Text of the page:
In response to my recent blog, Drinking Raw Milk: It’s Not Worth the Risk, we received a number of questions. Here are some of the most frequently asked questions from our readers, along with my answers.
Why focus on raw milk? What about other foods that have made people sick?
We get a lot of questions from people who are trying to decide whether or not to drink raw milk, and we want to provide them with science-based information on the risks of drinking raw milk.
I work with the group at the Centers for Disease Control and Prevention (CDC) that investigates outbreaks of foodborne illnesses caused by germs like Salmonella and E. coli O157:H7 (a dangerous form of E. coli). Over the years, we have collected extensive data based on experience investigating these outbreaks. Many different foods have been associated with recent outbreaks, such as unpasteurized juice and cider, eggs, and sprouts.
When determining if one food is riskier than another, it is important to understand how many people consume that food. For example, did you know that an estimated 4 percent of dairy products consumed in the United States are unpasteurized, based on a 2006-2007 FoodNet Population Survey, yet more than half of dairy-associated outbreaks are linked to raw milk products?
I know people who have been drinking raw milk for years, and it’s never made them sick. Why is that?
Several things can affect whether or not a person becomes sick after consuming a contaminated food or drink. These include the number and type of germs contaminating the food or drink, as well as the immune defenses of the person who consumes the food or drink.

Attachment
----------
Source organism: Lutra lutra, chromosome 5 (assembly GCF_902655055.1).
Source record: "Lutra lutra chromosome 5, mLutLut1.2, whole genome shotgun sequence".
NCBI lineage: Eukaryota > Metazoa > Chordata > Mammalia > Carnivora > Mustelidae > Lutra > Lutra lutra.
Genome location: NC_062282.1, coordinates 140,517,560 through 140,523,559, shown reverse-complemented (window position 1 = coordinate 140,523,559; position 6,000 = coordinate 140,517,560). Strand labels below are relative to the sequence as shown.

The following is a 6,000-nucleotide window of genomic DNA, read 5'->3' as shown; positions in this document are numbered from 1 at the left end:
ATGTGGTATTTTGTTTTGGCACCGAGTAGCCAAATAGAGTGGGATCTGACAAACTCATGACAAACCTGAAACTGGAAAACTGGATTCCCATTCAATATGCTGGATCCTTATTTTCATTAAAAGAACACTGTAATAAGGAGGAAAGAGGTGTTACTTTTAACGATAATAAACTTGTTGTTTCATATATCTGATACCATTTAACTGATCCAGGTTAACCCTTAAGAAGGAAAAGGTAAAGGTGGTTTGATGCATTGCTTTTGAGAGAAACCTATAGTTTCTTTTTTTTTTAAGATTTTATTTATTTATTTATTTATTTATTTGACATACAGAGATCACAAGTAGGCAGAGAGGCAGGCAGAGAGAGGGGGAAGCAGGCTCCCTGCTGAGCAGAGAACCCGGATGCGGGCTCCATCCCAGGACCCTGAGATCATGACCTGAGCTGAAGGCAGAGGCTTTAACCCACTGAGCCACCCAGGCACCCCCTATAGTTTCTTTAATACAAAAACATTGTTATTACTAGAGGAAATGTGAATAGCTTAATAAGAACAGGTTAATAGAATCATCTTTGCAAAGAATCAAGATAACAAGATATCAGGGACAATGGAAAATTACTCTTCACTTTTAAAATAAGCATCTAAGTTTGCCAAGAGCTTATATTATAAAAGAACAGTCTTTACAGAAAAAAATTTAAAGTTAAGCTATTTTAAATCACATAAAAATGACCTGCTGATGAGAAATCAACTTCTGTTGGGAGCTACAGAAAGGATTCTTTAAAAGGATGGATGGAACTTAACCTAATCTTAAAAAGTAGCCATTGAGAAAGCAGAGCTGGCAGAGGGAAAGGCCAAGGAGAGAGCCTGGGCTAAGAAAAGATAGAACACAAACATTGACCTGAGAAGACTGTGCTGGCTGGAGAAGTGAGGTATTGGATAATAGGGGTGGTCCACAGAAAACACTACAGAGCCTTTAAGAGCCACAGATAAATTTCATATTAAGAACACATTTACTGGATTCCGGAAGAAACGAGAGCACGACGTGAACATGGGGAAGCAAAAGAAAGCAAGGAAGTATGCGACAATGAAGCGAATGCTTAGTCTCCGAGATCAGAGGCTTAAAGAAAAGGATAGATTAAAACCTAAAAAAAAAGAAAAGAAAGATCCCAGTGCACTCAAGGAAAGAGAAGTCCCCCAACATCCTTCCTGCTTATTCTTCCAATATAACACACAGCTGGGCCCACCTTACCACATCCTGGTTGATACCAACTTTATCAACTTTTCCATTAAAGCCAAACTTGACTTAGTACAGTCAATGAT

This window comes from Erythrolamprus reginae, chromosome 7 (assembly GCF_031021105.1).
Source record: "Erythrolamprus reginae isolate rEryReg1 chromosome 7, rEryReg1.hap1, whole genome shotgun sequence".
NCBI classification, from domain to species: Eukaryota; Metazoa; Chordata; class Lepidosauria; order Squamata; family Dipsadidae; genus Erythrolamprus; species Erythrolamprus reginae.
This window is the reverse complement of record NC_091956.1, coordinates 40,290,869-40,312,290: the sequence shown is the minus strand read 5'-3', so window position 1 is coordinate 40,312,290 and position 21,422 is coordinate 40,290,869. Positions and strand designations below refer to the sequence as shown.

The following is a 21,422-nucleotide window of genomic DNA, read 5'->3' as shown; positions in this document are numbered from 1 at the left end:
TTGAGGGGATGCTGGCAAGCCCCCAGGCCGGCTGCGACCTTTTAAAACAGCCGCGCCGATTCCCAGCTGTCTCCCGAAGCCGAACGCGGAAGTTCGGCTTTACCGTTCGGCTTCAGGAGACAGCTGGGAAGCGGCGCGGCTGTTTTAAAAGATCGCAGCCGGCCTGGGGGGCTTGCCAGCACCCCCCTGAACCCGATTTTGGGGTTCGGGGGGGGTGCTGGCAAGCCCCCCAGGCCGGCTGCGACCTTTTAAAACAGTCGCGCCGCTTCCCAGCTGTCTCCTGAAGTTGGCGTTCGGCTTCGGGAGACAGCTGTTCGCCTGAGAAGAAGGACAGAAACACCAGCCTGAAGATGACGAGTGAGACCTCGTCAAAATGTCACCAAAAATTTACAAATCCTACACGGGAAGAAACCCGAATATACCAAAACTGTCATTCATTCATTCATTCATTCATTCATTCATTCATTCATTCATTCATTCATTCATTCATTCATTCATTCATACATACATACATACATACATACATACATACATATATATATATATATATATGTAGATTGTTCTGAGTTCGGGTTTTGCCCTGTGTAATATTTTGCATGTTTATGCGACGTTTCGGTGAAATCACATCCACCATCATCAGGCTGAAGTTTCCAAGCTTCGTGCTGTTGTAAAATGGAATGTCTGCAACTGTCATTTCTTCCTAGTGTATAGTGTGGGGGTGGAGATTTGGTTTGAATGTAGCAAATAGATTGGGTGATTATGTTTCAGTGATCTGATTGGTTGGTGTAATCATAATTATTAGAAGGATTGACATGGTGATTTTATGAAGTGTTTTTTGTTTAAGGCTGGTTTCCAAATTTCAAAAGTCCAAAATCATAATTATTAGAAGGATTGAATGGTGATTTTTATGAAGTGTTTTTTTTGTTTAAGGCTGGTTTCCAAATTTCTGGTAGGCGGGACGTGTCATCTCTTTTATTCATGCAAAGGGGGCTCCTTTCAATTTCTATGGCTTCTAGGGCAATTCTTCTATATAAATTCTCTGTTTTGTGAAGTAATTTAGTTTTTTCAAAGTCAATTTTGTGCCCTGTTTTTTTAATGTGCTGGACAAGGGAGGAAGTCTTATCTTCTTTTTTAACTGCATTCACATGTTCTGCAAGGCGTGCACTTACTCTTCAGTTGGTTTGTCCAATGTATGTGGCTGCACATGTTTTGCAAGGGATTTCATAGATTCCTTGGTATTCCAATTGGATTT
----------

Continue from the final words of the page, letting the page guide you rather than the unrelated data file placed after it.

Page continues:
The presence of germs in raw milk is unpredictable. The number of disease-causing germs in the raw milk may be too low to make a person sick at first, but the germs may later multiply so that there are enough to make the same person seriously ill. As seen in these videos, for some people, drinking contaminated raw milk just once could make them really sick; for others, illness comes after years of drinking raw milk.
I’ve heard that raw milk has enzymes that kill dangerous bacteria. Is that true?
No, the enzymes in raw milk are not strong enough to kill dangerous bacteria. In the United States, pasteurization is the only method routinely used to eliminate disease-causing organisms in milk.
My farmer has set up humane and sanitary conditions for raising his animals and producing raw milk. His animals are really healthy. Doesn’t this ensure that his milk is safe?
Even animals that appear healthy and clean may carry germs that can contaminate milk. Adhering to good hygienic practices during milking can reduce the risk of contaminating the milk, but it doesn’t eliminate it. If the milk is raw, small numbers of bacteria might multiply and grow in the milk before someone drinks it. No matter what precautions the farmer takes, it’s impossible to guarantee that raw milk is free of harmful germs.
What about raw milk that’s been laboratory tested for bacteria?
Negative tests do not guarantee that raw milk is safe to drink. People have become very sick from drinking raw milk that came from farms that regularly tested their milk for bacteria, and whose owners were sure that their milk was safe.
What are the statistics on outbreaks of illness related to raw milk?